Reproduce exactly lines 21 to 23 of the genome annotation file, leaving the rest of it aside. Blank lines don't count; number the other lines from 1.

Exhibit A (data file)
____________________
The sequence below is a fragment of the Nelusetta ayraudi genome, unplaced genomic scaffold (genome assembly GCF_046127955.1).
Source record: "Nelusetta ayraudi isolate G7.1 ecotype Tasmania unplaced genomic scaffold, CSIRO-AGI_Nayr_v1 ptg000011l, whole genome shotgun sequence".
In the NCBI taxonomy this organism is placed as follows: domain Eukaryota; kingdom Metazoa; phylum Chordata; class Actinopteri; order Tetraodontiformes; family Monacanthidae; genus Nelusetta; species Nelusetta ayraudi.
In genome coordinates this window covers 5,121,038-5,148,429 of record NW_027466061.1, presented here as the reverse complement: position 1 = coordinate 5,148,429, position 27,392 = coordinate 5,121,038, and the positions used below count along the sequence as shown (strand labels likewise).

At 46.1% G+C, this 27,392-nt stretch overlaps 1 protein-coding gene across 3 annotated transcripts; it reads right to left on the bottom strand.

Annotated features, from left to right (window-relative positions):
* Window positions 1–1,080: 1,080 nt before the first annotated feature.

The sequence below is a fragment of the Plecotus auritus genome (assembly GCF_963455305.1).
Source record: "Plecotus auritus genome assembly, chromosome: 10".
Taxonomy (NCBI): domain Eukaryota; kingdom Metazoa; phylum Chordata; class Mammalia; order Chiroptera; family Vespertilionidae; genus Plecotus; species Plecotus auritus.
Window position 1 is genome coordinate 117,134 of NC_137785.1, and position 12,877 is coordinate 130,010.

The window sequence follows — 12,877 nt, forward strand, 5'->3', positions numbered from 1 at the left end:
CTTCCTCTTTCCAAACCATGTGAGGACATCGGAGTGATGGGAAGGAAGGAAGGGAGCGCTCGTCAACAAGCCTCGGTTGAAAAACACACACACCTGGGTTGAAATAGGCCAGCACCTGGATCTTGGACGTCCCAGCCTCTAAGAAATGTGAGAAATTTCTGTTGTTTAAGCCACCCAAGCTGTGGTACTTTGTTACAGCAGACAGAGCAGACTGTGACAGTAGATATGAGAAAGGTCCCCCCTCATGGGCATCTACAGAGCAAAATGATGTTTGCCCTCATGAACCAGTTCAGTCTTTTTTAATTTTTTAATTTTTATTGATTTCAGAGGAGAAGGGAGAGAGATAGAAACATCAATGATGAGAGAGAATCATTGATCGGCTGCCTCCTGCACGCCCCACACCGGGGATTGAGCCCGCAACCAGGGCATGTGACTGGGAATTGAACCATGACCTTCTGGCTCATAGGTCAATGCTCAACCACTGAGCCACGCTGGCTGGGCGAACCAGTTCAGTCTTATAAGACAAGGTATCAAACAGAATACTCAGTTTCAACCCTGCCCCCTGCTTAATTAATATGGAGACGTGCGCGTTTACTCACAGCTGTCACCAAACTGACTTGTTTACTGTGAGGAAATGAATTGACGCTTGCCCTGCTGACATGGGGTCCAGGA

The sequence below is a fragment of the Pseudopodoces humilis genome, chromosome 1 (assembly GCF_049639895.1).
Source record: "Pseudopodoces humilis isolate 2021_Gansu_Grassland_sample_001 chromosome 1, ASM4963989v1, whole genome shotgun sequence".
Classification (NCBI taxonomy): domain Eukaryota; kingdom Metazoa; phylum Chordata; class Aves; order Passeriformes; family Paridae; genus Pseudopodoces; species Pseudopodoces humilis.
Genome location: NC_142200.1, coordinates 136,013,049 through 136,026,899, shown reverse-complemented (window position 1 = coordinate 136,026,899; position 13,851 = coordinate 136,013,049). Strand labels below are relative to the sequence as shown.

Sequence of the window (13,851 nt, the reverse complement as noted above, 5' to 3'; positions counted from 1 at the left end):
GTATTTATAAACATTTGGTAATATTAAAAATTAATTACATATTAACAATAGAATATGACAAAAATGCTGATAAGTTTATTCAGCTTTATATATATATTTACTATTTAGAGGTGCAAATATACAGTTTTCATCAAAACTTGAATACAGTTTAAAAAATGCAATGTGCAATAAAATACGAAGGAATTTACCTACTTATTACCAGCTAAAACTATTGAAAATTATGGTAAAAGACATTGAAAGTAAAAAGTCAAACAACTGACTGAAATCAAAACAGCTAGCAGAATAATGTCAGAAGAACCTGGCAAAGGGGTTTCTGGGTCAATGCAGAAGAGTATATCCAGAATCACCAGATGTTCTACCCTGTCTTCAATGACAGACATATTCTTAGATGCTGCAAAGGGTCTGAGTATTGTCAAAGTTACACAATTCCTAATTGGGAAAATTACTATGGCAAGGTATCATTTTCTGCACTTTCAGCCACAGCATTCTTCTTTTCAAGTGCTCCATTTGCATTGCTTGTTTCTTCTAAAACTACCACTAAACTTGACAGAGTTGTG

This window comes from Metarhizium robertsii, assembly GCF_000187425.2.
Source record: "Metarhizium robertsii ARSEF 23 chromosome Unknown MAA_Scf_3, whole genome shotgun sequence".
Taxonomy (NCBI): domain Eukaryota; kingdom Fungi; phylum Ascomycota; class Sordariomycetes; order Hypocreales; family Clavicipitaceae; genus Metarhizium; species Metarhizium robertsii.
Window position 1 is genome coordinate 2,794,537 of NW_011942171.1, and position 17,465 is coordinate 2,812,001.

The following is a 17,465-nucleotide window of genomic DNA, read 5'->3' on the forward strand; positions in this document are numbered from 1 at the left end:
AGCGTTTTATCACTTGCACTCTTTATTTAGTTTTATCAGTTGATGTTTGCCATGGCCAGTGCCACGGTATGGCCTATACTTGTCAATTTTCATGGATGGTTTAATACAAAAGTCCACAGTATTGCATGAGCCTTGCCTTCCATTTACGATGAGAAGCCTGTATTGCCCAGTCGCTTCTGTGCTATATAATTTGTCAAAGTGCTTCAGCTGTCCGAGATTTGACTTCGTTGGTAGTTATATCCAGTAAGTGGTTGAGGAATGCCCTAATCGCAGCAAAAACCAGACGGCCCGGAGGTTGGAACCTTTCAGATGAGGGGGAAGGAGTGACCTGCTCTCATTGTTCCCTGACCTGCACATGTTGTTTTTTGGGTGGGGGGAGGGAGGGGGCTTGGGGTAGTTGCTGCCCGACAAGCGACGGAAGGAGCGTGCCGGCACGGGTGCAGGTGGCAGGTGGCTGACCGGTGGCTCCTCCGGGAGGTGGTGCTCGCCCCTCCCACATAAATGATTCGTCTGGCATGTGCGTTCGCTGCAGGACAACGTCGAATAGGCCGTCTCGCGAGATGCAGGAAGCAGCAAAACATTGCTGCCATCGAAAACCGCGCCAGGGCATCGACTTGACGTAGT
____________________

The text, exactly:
Source record: "Metarhizium robertsii ARSEF 23 chromosome Unknown MAA_Scf_3, whole genome shotgun sequence".
Taxonomy (NCBI): domain Eukaryota; kingdom Fungi; phylum Ascomycota; class Sordariomycetes; order Hypocreales; family Clavicipitaceae; genus Metarhizium; species Metarhizium robertsii.
Window position 1 is genome coordinate 2,794,537 of NW_011942171.1, and position 17,465 is coordinate 2,812,001.